A new USA Today/Suffolk poll shows that Clinton maintains her double-digit lead nationally among Democratic primary voters. She currently leads the field with 41 percent of the vote, followed by Sen. Bernie Sanders at 23 percent, and Vice President Joe Biden at 20 percent, though he hasn’t officially announced his 2016 intentions. We may have to wait a little longer regarding the vice president, as it was announced that he wouldn’t be part of the first Democratic debate.
Clinton retaining the top spot is about the only good news for the former first lady. Real Clear Politics, which averages the polls, found that Clinton had led by 58 percent on August 1. That dropped to 47 percent by the end of the month, and now she’s barely breaking 40 percent. You can see the decline here:
Also, those surveyed showed–by a three-to-one margin–that Clinton’s use of a private email system would impact her in the general election. As for the general feel of the candidates, there are plenty of Bern victims, who say he has a message that resonates with them. That was abundantly clear in the Des Moines Register/Bloomberg poll in August, where 96 percent of Sanders’ supporters are supporting him because they like his views on policy, not because he’s the anti-Clinton candidate. Additionally, it found Hillary has lost a third of her support in the state since June.
As for the favorables/unfavorables, the picture was still grim (via USA Today):
In July, for instance, her favorable-unfavorable rating was narrowly negative, at 43%-47%. Now that gap has grown to 12 points, at 39%-51%.
In contrast, Sanders has a 37%-33% favorable-unfavorable rating, and Biden's favorable rating is a healthy 51%-35%.
The controversy over her decision to use a private email server instead of the government system when she was secretary of State is hurting her, although more among Republicans than Democrats. Six in 10 of those surveyed say the issue bothers them and even more, 70%, predict it will hurt her in a general election.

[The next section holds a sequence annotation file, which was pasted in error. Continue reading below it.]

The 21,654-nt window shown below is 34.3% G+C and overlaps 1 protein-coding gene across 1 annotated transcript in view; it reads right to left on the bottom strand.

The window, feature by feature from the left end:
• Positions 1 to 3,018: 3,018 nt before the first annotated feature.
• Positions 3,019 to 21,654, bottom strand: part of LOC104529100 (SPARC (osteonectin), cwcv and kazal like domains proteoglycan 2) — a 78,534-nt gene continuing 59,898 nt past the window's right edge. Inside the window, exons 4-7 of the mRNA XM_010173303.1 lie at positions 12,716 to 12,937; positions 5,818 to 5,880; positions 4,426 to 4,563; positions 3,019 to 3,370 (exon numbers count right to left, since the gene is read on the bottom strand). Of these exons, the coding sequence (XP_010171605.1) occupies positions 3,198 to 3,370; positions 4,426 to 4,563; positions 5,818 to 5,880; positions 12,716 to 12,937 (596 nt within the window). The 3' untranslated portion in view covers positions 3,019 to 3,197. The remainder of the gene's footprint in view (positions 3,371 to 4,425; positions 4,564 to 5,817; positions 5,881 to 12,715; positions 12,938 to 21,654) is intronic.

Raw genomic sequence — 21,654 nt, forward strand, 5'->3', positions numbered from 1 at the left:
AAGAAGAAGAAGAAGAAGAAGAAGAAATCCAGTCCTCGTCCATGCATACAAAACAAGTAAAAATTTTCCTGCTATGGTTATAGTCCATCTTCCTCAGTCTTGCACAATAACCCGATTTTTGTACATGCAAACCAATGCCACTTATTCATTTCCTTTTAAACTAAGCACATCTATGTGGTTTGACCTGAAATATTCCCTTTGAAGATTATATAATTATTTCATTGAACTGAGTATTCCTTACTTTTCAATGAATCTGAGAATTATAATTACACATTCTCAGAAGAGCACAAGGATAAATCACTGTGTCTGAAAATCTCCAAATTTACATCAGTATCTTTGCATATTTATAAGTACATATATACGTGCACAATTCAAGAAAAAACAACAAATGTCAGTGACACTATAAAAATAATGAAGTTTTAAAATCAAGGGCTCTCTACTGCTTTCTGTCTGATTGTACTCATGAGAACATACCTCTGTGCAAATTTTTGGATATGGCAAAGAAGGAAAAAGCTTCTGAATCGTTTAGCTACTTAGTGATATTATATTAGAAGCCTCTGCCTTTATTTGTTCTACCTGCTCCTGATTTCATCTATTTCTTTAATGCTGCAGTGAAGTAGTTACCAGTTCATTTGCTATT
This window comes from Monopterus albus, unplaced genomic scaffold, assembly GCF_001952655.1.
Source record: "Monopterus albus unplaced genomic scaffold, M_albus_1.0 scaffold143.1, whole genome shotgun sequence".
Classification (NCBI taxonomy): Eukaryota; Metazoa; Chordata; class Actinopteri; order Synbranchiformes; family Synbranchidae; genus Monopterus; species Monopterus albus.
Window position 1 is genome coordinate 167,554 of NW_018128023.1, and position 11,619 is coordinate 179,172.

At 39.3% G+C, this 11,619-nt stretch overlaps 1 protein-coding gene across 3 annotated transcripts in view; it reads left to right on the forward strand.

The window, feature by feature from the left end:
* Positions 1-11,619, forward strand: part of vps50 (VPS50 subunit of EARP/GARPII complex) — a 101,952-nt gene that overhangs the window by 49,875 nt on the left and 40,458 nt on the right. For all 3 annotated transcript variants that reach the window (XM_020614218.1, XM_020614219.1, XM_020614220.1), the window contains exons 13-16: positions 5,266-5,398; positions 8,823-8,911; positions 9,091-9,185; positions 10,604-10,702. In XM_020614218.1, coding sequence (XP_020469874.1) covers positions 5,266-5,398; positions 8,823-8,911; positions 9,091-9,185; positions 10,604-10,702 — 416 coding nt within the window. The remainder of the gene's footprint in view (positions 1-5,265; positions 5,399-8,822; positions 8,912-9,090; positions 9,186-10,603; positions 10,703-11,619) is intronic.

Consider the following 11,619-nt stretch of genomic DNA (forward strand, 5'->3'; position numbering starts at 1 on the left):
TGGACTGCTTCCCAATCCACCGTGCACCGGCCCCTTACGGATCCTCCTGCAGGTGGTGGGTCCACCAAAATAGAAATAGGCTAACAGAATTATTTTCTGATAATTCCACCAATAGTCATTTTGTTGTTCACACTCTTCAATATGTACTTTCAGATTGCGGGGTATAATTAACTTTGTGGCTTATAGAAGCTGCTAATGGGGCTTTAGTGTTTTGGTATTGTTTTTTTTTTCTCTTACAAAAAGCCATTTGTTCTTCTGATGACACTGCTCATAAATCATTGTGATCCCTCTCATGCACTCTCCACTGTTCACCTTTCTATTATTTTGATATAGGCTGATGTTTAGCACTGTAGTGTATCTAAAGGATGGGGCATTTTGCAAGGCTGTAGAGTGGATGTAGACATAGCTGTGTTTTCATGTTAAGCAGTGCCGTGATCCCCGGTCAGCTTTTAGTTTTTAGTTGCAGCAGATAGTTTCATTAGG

Even about one-third of Democrats and two-thirds of independents are disturbed by the controversy, as well as nearly nine in 10 Republicans.
Overall, 52% say they're bothered by how she handled the 2012 attacks in Benghazi, Libya, that left four Americans dead, and by the explanation she has given in the aftermath. Nearly six in 10 say that would be a liability in the general election.
Asked for word association the top four were "liar," "dishonest," "untrustworthy," and "fake." Those aren’t the characteristics that are good selling points for one seeking the presidency, nor are they complimentary to the other words people have said to describe the former Secretary of State–those being "smart," "knowledgeable," and "good." Can one be a dishonest, good leader? Can someone exhibit strong leadership qualities while being deceitful?
Either way, a few things are clear. One, the Clinton campaign underestimated the impact the use of her private email system would have on voters; they didn’t expect this fiasco to last this long; and they certainly didn’t think voters would either care or pay attention to this blatant violation in government recordkeeping. After all, this is the Clintons, who are already polarizing, especially Hillary–and this email kerfuffle touched upon every aspect that people dislike about them, which is why "dishonest," "liar," "deceitful," and "untrustworthy" are so prominent when asked to describe her.